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Office of the Press Secretary

For Immediate Release December 4, 1998




For most Americans, driving an automobile has become a practical necessity. Whether in an urban, suburban, or rural setting, the daily routine of modern life requires that we have access to reliable and affordable transportation from our homes to our offices, schools, shopping, and elsewhere. But the right to drive a vehicle brings with it the responsibility to drive safely. A fundamental part of this responsibility is the need to stay free from alcohol and drugs when driving. Driving under the influence of alcohol or mind-altering drugs can turn an automobile into a lethal weapon.

The Department of Transportation released some encouraging data earlier this year regarding injuries and fatalities caused by drunk or drugged drivers. The number of Americans killed in alcohol-related crashes last year dropped to an all-time low, representing a decline of more than 30 percent since 1982. Drunk-driving deaths accounted for less than 40 percent of all traffic deaths, and alcohol-related fatalities among 15- to 20-year-olds dropped by 5 percent last year alone. We have achieved this progress because of stronger laws, tougher enforcement, and increased public awareness. These statistics also reflect the effectiveness of the legislation I fought for and signed into law 3 years ago to help ensure zero tolerance for underage drinking and driving.

But there is more we must do. Last year, more than 16,000 Americans lost their lives to impaired driving, and hundreds of thousands more were injured. Research shows that the risk of being involved in a fatal car crash is 11 times greater when drivers have a blood alcohol content (BAC) exceeding .08. By passing a tough national standard of impaired driving at .08 BAC -- an important measure I continue to challenge the Congress to enact -- we could save additional lives. At my direction, the Secretary of Transportation developed a plan to make .08 BAC the standard on Federal property, such as national parks and military bases, and included in his plan a strategy to raise public awareness of the risks associated with drinking and driving. Federal agencies currently are implementing the Secretary's recommendations.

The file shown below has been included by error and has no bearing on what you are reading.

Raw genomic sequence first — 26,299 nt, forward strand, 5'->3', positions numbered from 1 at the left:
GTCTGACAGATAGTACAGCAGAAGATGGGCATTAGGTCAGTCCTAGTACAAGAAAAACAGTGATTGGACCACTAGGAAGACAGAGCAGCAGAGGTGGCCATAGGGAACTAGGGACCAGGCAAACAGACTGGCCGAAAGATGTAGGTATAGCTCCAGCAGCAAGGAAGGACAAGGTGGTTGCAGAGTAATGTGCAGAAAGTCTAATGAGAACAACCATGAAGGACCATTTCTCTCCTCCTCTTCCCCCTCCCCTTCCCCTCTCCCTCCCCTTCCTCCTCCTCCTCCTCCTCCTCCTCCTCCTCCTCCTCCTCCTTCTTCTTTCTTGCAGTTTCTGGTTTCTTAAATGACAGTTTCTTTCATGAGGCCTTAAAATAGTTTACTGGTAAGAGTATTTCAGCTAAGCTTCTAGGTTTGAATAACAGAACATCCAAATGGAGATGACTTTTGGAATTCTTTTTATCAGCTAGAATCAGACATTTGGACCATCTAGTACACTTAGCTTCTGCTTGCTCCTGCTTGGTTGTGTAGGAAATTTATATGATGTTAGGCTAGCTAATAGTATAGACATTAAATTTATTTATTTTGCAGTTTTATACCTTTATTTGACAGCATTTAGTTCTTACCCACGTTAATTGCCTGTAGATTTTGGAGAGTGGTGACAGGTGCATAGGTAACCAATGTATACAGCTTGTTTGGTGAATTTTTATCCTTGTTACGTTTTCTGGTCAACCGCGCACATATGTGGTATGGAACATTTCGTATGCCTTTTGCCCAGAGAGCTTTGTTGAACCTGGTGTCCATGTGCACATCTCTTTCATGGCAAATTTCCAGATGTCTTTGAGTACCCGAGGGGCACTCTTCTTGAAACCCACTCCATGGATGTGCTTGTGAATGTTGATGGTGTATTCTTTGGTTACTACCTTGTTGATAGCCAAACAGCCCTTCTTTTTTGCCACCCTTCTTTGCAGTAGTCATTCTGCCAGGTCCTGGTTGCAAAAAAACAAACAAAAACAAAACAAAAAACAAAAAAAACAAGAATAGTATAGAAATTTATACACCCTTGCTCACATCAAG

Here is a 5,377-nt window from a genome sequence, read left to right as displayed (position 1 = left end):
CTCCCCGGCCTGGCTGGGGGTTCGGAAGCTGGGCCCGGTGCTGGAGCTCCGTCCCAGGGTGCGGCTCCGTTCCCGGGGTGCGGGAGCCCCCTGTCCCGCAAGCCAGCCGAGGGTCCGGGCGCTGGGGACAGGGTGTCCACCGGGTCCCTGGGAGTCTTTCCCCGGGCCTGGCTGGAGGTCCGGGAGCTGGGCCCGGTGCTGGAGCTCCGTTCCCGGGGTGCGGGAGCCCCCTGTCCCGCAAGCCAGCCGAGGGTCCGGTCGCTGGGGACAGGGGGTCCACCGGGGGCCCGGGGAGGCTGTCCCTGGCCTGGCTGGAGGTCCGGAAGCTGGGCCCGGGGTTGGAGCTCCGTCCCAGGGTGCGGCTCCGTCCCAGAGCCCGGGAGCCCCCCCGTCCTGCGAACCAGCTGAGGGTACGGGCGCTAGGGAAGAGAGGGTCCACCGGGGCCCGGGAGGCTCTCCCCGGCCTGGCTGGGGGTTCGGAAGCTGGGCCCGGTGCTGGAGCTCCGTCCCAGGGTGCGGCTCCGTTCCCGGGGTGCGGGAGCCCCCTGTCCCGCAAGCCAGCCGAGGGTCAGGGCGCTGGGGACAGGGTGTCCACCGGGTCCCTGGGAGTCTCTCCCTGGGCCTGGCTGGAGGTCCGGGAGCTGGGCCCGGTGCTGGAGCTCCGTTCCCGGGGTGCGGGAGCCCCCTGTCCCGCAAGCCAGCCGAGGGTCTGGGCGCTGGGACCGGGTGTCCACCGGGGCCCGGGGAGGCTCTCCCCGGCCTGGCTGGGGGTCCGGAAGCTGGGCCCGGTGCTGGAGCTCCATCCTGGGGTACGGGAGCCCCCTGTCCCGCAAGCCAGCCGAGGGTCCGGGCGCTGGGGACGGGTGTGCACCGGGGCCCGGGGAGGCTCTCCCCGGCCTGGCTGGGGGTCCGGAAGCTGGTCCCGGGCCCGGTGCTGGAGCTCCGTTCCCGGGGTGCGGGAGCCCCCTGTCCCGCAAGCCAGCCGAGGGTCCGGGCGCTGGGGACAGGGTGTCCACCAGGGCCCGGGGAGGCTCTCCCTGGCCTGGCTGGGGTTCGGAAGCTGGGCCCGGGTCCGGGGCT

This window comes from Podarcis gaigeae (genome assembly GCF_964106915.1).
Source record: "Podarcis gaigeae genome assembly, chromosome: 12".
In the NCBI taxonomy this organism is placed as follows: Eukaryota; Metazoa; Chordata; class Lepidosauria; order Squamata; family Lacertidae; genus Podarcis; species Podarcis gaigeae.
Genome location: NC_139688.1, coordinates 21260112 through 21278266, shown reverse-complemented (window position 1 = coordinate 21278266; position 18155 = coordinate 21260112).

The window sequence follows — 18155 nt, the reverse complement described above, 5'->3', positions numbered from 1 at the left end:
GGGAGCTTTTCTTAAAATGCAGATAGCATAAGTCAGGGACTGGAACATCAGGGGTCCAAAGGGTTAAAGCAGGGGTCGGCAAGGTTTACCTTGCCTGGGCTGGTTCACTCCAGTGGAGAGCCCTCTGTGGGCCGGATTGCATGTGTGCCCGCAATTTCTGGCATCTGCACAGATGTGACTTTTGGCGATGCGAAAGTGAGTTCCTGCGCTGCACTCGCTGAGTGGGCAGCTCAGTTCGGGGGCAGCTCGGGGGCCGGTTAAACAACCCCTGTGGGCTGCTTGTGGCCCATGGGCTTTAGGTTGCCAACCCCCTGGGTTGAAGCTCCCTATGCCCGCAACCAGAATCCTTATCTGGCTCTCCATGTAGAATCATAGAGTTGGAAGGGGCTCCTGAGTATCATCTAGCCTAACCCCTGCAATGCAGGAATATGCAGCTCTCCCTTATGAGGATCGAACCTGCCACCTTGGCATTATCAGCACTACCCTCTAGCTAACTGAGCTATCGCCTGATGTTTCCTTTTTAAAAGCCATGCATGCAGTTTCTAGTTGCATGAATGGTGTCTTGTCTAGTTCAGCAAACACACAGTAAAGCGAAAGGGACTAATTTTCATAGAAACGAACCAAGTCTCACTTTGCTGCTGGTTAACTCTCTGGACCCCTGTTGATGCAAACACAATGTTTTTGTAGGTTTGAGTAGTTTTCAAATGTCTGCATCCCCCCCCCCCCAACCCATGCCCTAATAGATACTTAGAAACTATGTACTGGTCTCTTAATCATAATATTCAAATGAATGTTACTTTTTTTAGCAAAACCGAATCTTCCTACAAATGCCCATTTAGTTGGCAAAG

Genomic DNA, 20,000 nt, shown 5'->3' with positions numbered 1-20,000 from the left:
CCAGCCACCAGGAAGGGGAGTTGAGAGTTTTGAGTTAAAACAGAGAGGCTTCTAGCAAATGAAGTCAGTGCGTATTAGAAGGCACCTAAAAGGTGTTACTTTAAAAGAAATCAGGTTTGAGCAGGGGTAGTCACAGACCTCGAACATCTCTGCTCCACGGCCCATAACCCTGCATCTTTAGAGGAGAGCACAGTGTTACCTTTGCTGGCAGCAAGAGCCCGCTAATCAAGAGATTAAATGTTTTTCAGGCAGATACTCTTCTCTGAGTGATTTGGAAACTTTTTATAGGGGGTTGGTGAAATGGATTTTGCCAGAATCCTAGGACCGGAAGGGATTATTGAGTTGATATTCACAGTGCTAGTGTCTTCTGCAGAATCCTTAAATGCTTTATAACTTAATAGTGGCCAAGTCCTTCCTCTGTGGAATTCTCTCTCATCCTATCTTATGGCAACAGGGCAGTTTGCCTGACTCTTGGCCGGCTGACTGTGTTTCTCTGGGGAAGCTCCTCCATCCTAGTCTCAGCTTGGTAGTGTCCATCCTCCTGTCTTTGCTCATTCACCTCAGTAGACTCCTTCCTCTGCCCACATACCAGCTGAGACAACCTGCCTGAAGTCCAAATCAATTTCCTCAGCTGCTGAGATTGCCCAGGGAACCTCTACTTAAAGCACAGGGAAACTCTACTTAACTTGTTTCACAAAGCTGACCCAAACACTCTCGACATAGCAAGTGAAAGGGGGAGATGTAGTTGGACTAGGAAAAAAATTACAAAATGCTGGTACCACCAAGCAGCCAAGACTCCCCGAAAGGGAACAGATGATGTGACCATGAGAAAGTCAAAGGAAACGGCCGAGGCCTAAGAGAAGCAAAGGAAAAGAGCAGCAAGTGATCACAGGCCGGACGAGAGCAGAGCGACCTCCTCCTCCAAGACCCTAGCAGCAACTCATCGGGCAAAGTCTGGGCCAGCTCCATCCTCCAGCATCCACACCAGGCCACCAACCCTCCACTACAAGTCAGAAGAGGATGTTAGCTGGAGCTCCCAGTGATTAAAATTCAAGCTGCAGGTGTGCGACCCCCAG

In memory of the thousands who have lost their lives to drunk and drugged drivers, I ask all motorists to participate in "National Lights on for Life Day" on Friday, December 18, 1998, by driving with vehicle headlights illuminated. By doing so, we will call attention to this critical national problem and remind others on the road of the responsibility to drive free of the influence of drugs and alcohol.

NOW, THEREFORE, I, WILLIAM J. CLINTON, President of the United States of America, by virtue of the authority vested in me by the Constitution and laws of the United States, do hereby proclaim December 1998 as National Drunk and Drugged Driving Prevention Month. I urge all Americans who drive to take responsibility for themselves, their loved ones, guests, and passengers; to stop anyone under the influence of alcohol or mind-altering drugs from getting behind the wheel; and to help teach our young people safe and alcohol- and drug-free driving behavior.

IN WITNESS WHEREOF, I have hereunto set my hand this fourth day of December, in the year of our Lord nineteen hundred and ninety-eight, and of the Independence of the United States of America the two hundred and twenty-third.